I have to admit that, when this week’s episode of Law & Order started, I rolled my eyes when it appeared that the main villain was going to be a barely disguised version of Elon Musk.  But then it turned out that guy was just a red herring and the accused instead turned out to be a former State Department employee who claimed that he couldn’t control his actions because of Havana Syndrome.  To my great surprise, this turned out to be the the best episode of the season so far, largely because the prosecution finally lost a case and Price was left to wonder if it was largely due to his own self-righteous approach to the law.  Sam Waterston finally got a few good scenes too.  The Law & Order revival has, for the most part, been uneven but I do think that it’s been getting better.

The Love Boat (Sunday Afternoon, MeTV)

A famous actress took a cruise and fell for Captain Stubing.  Unfortunately, not even the promise of being wealthy and secure could convince the captain to give up the sea.

M*A*S*H* (Weekday Evenings, MeTV)

On Sunday, I watched two episodes of this old sitcom.  The first one featured an obnoxious surgeon from Arkansas, who got in trouble for trying to steal Col. Potter’s horse.  The second was a bit more dramatic, as a friend of Hawkeye’s died on the operating table and a teenage Ron Howard appeared as a soldier who lied about his age in order to enlist.  In the past, I’ve found M*A*S*H to be a bit too preachy for my tastes but this was actually a pretty effective and well-acted episode.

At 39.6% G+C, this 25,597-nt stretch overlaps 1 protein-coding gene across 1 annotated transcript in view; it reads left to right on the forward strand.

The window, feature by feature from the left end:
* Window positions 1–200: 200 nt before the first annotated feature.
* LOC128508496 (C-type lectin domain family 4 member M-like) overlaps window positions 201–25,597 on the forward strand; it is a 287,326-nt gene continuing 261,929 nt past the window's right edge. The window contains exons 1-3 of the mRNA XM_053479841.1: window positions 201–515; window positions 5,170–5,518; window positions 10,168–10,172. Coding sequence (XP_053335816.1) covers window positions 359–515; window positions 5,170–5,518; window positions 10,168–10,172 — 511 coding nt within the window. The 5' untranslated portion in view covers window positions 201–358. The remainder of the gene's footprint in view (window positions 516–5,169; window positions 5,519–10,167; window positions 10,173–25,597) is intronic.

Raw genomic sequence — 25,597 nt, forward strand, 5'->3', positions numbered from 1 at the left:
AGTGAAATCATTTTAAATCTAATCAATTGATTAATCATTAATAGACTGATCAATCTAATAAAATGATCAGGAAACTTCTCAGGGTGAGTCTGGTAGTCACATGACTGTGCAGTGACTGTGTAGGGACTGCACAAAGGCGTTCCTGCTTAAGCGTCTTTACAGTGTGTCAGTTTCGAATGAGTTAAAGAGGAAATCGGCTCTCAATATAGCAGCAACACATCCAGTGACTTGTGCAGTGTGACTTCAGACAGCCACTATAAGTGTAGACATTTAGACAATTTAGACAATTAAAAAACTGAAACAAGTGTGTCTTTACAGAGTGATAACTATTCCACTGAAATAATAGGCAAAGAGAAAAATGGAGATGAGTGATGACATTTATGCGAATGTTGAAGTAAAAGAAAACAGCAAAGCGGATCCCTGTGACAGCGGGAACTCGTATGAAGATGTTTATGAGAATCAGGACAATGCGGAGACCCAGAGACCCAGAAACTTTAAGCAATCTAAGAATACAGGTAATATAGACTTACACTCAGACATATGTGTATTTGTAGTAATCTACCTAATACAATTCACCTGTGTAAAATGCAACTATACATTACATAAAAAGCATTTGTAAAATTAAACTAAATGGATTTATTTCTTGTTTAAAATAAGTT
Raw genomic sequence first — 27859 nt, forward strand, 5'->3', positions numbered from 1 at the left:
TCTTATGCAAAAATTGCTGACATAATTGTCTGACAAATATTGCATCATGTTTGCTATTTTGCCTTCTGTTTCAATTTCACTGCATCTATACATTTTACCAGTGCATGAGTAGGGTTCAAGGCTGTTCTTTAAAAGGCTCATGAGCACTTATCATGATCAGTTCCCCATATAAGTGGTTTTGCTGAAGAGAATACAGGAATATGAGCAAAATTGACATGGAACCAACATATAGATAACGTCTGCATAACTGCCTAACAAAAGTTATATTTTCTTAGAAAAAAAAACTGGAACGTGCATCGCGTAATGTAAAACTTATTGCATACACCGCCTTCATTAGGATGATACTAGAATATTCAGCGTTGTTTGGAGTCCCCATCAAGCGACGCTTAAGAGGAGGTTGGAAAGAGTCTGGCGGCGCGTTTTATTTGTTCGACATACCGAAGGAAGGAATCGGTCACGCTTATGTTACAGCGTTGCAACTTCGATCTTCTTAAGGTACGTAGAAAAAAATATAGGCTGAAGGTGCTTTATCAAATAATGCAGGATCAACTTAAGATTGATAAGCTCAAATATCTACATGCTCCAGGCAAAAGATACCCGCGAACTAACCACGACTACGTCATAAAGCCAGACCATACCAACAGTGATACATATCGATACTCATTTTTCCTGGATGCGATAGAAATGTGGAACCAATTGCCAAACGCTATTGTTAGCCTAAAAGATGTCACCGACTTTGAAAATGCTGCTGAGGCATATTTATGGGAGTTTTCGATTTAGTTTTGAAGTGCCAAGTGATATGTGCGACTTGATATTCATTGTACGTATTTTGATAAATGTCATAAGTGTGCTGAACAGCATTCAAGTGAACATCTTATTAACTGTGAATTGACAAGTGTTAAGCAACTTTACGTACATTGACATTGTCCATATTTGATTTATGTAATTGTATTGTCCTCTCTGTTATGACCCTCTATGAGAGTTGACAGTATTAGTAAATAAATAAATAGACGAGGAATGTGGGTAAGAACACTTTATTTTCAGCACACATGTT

Survivor (Wednesday Night, CBS)

I wrote about the latest episode of Survivor here!

We Own The City (Monday Night, HBO)

The second episode of David Simon’s latest miniseries about Baltimore was as compelling and as packed with detail as the first.  While setting in his jail cell, Jon Bernthal’s Wayne Jenkins remembered the process by which he went from being a relatively honest cop to being the poster child for police corruption.  Nicole Steele continued her investigation of Daniel Hersl.  In the role of Hersl, Josh Charles only appeared during the final few minutes of the episode but he still made a huge impression as the epitome of everything that people tend to dislike about the cops.  I look forward to seeing where this series is heading.

Lisa Marie’s Week in Television: 4/10/22 — 4/16/22


Because of the holidays, I haven’t seen the mid-season finale of The Walking Dead yet.  It’s on the DVR, along with American Idol and all the British comedies that I usually watch.  I’ll review it in the upcoming few days, even though I’m sure everyone has moved on by now.  One fun thing about having your own site is that you can set your own schedule.

Here’s a few thoughts on what I did watch:

61st Street (Sunday Night, AMC)

Arriving with very little fanfare, 61st Street is AMC’s latest original series.  It takes place in Chicago and it deals with a burned-out defense attorney (Courtney B. Vance) and a high school track star (Tosin Cole) who is just trying to survive long enough to make it to college.  Unfortunately, Cole is in the wrong place at the wrong time and, as the premiere episode came to a close, he was being pursued by the Chicago cops.

Judging from the pilot, the show is attempting to do for Chicago what The Wire did for Baltimore.  The problem, however, is that 61st Street never feels as authentic, unpredictable, or downright dangerous as The Wire.  In the pilot, at least, the characters came across as being caricatures and, for a show that is set in a very real neighborhood, there was little sense of place to be found.  The show could have been taking place in any generic city.